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Webinar: Living health equity values part 2: Promoting alignment between intention and practice

This webinar took place in English. Click here to access the recording (English only).

Social and cultural values are structural drivers of health inequities. Values shape our attitudes, beliefs and everyday decisions at the individual, institutional, organizational and public policy level. It follows that by engaging in values-driven responses, the Canadian public health community can collaborate across sectors to address the root causes of interconnected health problems.

Operationalizing values

For over a year, Canadians have been confronted with the devastating and disproportionate impact of the COVID-19 pandemic on low-income, racialized and Indigenous communities. Amidst calls to end police violence, engage in Indigenous reconciliation and build a future where everyone can thrive, local public health actors have been challenged to address racism, colonization and the looming climate crisis. To do this, they need to be supported to operationalize foundational public health values such as social justice, reciprocity and solidarity.

Misalignment of values

While some public health organizations explicitly name foundational values that support advancing health equity, they do not always engage in health equity action grounded in those values at the practice, program, organizational and policy levels. This misalignment between intended values and action can amplify the inequities already faced by disadvantaged communities.

Next steps

Living health equity values part 2: Promoting alignment between intention and practice will build on the knowledge exchanged in a 2019 webinar, Living health equity values within public health organizations.

In the current conversation, participants will reflect on core values that support a health equity approach in public health organizations and on value tensions that can arise in public health practice and policy. 

Pemma Muzumdar, NCCDH, guided by related NCCDH resources such as Living health equity values in public health organizations: A review and dialogue-based tool, will focus on strategies and opportunities to shift organizational cultures and operationalize health equity values (increase alignment between stated values and actual practice).

Dr. Mustafa Hirji and Kate Harold, Niagara Region, will share stories about the development and implementation of the values-driven Niagara Region Public Health & Emergency Services health equity strategic plan

Dr. Lawrence Loh and Paula Smith, Peel Region, will reflect on how values, and the values that support health equity, have been operationalized throughout the COVID-19 pandemic response. 



Claire Betker, Scientific Director, NCCDH


Pemma Muzumdar, Knowledge Translation Specialist, NCCDH Dr. Lawrence Loh, Medical Officer of Health, Region of Peel
Dr. Mustafa Hirji, Medical Officer of Health (Acting), Niagara Region Public Health
Paula Smith, Advisor, Equity and Community Engagement (seconded), Region of Peel
Kate Harold, 
Strategic Initiatives Coordinator, Niagara Region Public Health

Related resources

Living health equity values in public health organizations: A review and dialogue-based tool (2021) Let’s Talk: Values and health equity (2020)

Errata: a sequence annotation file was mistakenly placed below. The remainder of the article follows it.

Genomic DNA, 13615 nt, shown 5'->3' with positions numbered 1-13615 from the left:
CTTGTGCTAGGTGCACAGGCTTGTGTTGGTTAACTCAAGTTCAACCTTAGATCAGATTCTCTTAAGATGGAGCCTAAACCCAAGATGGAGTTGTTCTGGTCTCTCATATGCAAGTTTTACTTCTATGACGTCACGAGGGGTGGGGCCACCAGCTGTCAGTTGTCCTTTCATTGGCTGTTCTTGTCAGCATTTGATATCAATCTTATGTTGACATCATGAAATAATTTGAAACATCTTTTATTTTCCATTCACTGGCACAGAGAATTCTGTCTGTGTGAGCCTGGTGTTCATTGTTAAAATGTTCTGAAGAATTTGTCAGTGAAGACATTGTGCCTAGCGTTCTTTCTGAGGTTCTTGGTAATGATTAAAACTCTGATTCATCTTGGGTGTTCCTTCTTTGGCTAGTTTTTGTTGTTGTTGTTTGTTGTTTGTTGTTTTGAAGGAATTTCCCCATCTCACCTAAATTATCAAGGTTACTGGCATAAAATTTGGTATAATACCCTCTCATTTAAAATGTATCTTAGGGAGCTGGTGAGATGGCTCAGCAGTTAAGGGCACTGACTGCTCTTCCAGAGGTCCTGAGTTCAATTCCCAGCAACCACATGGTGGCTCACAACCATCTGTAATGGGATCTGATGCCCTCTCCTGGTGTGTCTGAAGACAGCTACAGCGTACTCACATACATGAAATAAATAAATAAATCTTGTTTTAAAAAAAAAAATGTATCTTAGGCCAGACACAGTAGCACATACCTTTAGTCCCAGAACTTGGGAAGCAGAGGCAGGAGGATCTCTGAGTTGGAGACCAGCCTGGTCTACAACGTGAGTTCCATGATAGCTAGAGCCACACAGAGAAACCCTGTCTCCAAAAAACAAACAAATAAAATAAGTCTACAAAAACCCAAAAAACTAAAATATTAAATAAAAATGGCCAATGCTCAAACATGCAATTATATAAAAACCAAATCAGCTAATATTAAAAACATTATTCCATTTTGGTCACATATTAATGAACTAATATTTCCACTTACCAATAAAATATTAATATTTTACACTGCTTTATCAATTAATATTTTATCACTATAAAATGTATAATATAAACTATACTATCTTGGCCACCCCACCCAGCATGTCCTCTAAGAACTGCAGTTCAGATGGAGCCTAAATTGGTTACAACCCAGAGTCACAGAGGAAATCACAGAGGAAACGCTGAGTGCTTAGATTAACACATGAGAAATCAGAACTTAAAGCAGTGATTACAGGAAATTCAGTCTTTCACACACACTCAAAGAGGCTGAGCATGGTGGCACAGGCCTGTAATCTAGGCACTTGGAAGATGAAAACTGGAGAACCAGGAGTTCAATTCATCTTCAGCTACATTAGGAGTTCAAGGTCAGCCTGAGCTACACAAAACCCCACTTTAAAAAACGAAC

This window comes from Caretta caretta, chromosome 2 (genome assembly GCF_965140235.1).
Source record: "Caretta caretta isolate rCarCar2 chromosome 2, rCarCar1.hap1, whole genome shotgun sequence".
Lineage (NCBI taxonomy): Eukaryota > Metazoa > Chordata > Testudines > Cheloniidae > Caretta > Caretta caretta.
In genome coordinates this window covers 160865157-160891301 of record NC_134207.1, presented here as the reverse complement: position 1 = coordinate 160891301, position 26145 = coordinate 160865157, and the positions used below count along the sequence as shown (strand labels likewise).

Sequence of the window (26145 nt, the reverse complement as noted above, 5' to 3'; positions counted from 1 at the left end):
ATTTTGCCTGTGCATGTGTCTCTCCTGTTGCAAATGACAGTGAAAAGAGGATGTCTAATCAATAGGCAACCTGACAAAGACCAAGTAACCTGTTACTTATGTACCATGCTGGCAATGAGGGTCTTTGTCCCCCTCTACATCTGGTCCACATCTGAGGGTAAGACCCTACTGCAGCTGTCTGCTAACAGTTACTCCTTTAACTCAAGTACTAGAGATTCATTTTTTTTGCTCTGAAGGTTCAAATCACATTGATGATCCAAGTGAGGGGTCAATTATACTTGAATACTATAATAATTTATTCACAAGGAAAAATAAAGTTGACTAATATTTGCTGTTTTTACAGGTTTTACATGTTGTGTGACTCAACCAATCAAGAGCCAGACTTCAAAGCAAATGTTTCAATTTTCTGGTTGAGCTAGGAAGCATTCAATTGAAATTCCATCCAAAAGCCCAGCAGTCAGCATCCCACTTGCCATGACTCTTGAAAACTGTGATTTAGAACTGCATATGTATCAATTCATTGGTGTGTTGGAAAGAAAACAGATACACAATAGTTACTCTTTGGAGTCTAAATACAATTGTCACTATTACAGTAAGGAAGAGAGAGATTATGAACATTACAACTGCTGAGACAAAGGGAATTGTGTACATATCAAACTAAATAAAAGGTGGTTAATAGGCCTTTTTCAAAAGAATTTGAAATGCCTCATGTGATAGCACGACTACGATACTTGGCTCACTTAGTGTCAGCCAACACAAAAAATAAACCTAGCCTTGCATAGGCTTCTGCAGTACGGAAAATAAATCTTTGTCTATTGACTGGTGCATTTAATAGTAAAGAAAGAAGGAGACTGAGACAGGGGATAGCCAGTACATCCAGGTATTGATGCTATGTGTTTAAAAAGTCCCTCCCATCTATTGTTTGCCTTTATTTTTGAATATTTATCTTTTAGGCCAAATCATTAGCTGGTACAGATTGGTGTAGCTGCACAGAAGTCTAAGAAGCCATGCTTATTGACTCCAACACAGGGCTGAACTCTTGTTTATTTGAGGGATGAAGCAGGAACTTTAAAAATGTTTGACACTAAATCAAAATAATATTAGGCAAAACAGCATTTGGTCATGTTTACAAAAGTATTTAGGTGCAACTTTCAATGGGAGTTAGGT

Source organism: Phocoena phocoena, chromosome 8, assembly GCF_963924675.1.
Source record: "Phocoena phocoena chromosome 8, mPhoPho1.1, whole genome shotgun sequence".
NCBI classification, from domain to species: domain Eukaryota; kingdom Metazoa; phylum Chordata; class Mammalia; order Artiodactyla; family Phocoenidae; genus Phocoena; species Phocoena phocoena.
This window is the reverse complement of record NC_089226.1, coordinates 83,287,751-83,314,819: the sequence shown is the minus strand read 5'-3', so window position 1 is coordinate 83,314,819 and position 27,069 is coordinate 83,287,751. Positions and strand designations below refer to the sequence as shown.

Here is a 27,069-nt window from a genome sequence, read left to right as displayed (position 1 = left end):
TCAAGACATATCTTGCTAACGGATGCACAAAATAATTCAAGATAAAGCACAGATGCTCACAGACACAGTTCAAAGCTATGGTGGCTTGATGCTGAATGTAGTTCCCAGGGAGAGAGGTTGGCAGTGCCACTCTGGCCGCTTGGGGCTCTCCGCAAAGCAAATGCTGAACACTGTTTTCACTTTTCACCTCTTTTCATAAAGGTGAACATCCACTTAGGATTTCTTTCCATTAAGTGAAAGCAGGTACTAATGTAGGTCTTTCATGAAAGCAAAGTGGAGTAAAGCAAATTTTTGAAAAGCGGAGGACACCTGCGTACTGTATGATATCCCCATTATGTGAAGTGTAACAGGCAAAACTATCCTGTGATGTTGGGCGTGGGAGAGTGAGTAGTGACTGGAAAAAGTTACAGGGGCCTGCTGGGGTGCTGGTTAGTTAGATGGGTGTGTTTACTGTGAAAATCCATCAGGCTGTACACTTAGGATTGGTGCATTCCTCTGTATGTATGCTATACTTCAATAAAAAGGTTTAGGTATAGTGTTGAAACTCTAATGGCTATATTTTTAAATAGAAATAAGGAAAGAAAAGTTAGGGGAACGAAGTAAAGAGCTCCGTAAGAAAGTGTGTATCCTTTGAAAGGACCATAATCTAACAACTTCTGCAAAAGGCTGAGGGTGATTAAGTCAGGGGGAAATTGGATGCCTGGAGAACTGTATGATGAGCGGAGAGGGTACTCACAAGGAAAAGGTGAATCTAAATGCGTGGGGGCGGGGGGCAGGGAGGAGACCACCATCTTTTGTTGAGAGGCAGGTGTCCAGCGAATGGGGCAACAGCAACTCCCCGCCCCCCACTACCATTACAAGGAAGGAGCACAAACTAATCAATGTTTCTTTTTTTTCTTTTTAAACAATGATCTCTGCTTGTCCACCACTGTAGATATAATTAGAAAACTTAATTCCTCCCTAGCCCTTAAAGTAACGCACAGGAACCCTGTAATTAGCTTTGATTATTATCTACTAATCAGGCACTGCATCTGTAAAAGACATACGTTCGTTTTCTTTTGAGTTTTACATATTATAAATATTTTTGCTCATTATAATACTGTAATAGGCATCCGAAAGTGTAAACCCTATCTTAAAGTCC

Values are not enough: Qualitative study identifying critical elements for prioritization of health equity in health systems (2020) Webinar recording: Living health equity values within public health organizations (2019)


Click here to access the recording (English only).

  • Presenters:
  • Lawrence Loh, Mustafa Hirji, Kate Harold, Paula Smith, 
  • Pemma Muzumdar
    Pemma Muzumdar

    Pemma Muzumdar, MPH

    Knowledge Translation Specialist (on parental leave)

    Pemma Muzumdar is motivated by a desire to improve well-being and planetary health, particularly those who, through intersecting factors, experience marginalization and exclusion. She is based out of Montreal, Quebec.

    Pemma has worked with the six National Collaborating Centres (NCCs) for Public Health in various capacities since 2011, developing and sharing knowledge, networks and resources for improved public health action. She completed her Masters of Public Health at the University of Waterloo in 2010, and draws from significant experience in science communication, public speaking, group facilitation, team learning and organizational development. Prior to joining the NCCs, Pemma contributed to dynamic teams at the Ontario Science Centre, Discovery Channel Canada, the Program Training and Consultation Centre of the Smoke Free Ontario Strategy, TakingITGlobal and the Li Ka Shing Knowledge Institute at St. Michael’s Hospital.

    [email protected]
  • Claire Betker
    Claire Betker

    Claire Betker, RN, MN, CCHN(C), PHD

    Scientific Director

    Claire arrived on March 4, 2019, as the NCCDH’s scientific director. A registered nurse, she was most recently the acting Executive Director of the Population and Public Health Branch with Manitoba Health, Seniors and Active Living. Her career has included roles in rural public health and home health, primary health care, a regional health authority and the Public Health Agency of Canada, as well as previously serving as a senior knowledge translation specialist with the NCCDH. Claire is currently the president of the Canadian Nurses Association and a past president of the Community Health Nurses of Canada. Her PhD work focused on the capacity for public health leadership to advance health equity, a knowledge base that greatly informs her contributions to the NCCDH and the public health field. Claire brings a wealth of expertise, rich networks and a passion to translate knowledge and evidence, especially to position public health to advance health equity.

    [email protected]

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